East African Standard
March 6, 2007
Applying free market ideas to wildlife conservation
By Joseph Magiri
Are economic growth and environmental conservation mutually exclusive? Animal rights activists hold they are. Free market environmentalists say they are not. In his groundbreaking research Professor Terry L. Anderson, an environment economist at Stanford University shows that market approaches to conservation can be both economically sound and environmentally sensitive.
In the book “You Have to Admit It’s Getting Better – From Economic Prosperity to Environmental Quality” Anderson argues that economic growth and environmental quality are getting better – at least in the Northern America and Southern Africa.
Anderson’s research helped launch the idea of free market environmentalism and prompted public debate over the proper role of government in managing resources in USA.
Government subsidies often degrade the environment but private property rights encourage resource stewardship and market incentives harness individual initiative for protecting environmental quality, Anderson argues. His argument his supported by available data
In Kenyan parlance, Anderson is saying it is local communities and not the central government that should manage wildlife. Currently, local communities shoulder the costs of living with wildlife and parties from without the communities reap the benefits of wildlife
That is why despite tourism being a top foreign exchange earner in Kenya, local communities living with wildlife are in abject poverty. And key infrastructure like the road to Masai Mara deteriorates to deplorable levels because the parties that use the roads are not directly responsible for fixing it.
Anderson’s broad-ranging ideas have provided a refreshing and stimulating look at complex and seemingly intractable environmental problems. A wildlife report prepared under the auspices of USAID is informed by free market environmentalism and not sport hunting, as critics seem to be saying.
Free market environmentalism holds that costs and benefit should be the central issue in wildlife conservation. Godfrey Ntapayia of Kitengela Land Owners Association – an association that has trail blazed the concept of leasing land to create wildlife corridors says a new policy addressing compensation, ownership and who-plays-what-role in conservation is needed.
Ntapayia observes Sessional paper No 3 of 1975 didn’t address the issue of resource sharing.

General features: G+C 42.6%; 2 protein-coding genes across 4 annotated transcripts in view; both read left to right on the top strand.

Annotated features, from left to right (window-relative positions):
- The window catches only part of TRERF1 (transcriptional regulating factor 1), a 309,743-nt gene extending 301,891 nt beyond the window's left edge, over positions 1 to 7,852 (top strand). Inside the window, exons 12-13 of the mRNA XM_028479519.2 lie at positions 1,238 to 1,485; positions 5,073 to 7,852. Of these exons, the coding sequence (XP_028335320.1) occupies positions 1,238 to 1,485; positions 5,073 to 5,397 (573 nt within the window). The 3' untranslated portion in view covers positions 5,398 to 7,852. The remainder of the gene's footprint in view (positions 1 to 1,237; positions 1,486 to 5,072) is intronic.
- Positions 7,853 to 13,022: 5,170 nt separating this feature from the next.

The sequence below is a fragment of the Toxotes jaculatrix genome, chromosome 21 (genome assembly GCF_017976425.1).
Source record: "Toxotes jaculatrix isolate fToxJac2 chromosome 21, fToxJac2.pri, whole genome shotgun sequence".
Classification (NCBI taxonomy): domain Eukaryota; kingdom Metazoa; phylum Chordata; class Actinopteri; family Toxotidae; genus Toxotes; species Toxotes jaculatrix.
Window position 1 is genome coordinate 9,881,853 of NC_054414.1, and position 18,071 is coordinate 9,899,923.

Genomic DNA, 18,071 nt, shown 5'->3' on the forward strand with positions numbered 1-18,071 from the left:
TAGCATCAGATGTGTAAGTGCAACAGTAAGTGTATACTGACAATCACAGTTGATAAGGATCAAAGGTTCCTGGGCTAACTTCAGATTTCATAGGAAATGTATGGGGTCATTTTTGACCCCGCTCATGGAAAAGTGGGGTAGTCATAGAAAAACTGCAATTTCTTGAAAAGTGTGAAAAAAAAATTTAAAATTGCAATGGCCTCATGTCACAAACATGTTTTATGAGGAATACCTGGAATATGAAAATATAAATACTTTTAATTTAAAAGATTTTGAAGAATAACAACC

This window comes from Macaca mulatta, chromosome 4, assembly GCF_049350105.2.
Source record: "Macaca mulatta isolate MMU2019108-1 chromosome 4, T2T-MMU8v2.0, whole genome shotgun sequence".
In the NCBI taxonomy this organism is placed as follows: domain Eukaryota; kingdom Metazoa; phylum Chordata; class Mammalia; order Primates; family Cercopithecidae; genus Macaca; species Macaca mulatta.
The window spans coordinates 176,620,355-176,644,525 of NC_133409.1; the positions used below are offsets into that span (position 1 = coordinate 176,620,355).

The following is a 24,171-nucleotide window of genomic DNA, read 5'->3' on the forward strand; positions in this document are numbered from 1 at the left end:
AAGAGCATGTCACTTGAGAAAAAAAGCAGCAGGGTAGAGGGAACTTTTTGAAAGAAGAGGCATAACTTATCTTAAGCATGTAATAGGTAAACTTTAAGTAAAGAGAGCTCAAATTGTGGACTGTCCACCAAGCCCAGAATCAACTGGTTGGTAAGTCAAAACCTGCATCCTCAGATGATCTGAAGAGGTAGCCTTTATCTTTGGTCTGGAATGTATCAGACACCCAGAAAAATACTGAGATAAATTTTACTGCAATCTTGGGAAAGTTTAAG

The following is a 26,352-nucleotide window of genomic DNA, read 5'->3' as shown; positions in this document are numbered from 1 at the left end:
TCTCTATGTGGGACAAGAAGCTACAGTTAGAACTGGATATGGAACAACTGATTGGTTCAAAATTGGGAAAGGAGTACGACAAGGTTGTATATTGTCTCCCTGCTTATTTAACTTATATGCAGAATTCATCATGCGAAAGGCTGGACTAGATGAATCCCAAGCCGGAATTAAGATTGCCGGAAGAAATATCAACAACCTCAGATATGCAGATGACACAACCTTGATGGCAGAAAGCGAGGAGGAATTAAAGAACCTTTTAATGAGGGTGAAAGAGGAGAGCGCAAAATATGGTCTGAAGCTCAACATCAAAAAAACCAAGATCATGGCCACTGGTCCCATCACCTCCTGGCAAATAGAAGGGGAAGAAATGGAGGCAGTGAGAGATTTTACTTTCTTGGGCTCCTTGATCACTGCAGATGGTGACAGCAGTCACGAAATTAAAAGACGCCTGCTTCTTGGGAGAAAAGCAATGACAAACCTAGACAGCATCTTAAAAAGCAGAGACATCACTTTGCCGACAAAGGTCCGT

Kenya’s wildlife conservation policy is informed by outdated and draconian colonial thinking. The net effect of this mindset is that wildlife populations have continued to decline despite huge amounts of funds spent in equipment and personnel going into barring locals from using wildlife
Ian Parker, a former Kenya game warden, writes: “Late in the colonial era it became appreciated that the negative approach to wildlife use was failing – colonial reaction to African wildlife use was one of preventing Africans from using wildlife.
“The first clear evidence of the failure of the colonialists’ obstructive policy as far as Africans’ concerning use of wildlife was the creation of the Galana Game Management Scheme, closely followed by weak and half-hearted measures that allowed land owners to use wild animals commercially.
“Land owners were allowed to sell trophies but not meat, or, latterly, meat but not trophies. These policies sputtered and fizzled erratically across Kenya’s independent years. Today the arguments for and against legitimate wildlife use do not reflect more than the situation that has persisted since the colonial era started. The big difference that has taken place over time, however, is that the wildlife resource is now a fraction of what it once was, and declines steadily."
This archaic approach to wildlife management has led to unending Human-Wildlife Conflict (HCW) in Kenya. In a paper titled “The status and challenges of Human-Wildlife conflict in Kenya: novel and practical approaches towards mitigation” Dr Geoffrey Wahungu, a senior lecturer at Moi University’s Wildlife Department argues there are no existing models that have been developed from the data collected or from the existing data to help predict, develop early warning systems, or compile existing conflict mitigation measures for official adoption and implementation
He adds that the methods applied now are not well documented, their relative efficiency and practicalities of application are undetermined and their potential in mitigating HWC are unknown.
In the paper, Wahungu documents approaches used to mitigate conflict in order to minimise conflict while at the same time conserving wildlife resources while minding about people’s livelihoods
Presently, although the communities living around national parks lose lives, limb and property among other burdens like pests and diseases that wildlife spread to livestock, these communities do not enjoy accruing from wildlife in the same proportion. It is irrational to ask people affected so negatively not to kill animals that destroy their crop
Farmers living near wildlife conservation areas suffer loss of crops but don’t get any compensation. They only get a consolation. To such farmers wildlife conservation means lost crop, which translates to lost food and/or income. For conservation to work, wildlife should make a positive impact on these communities bottom line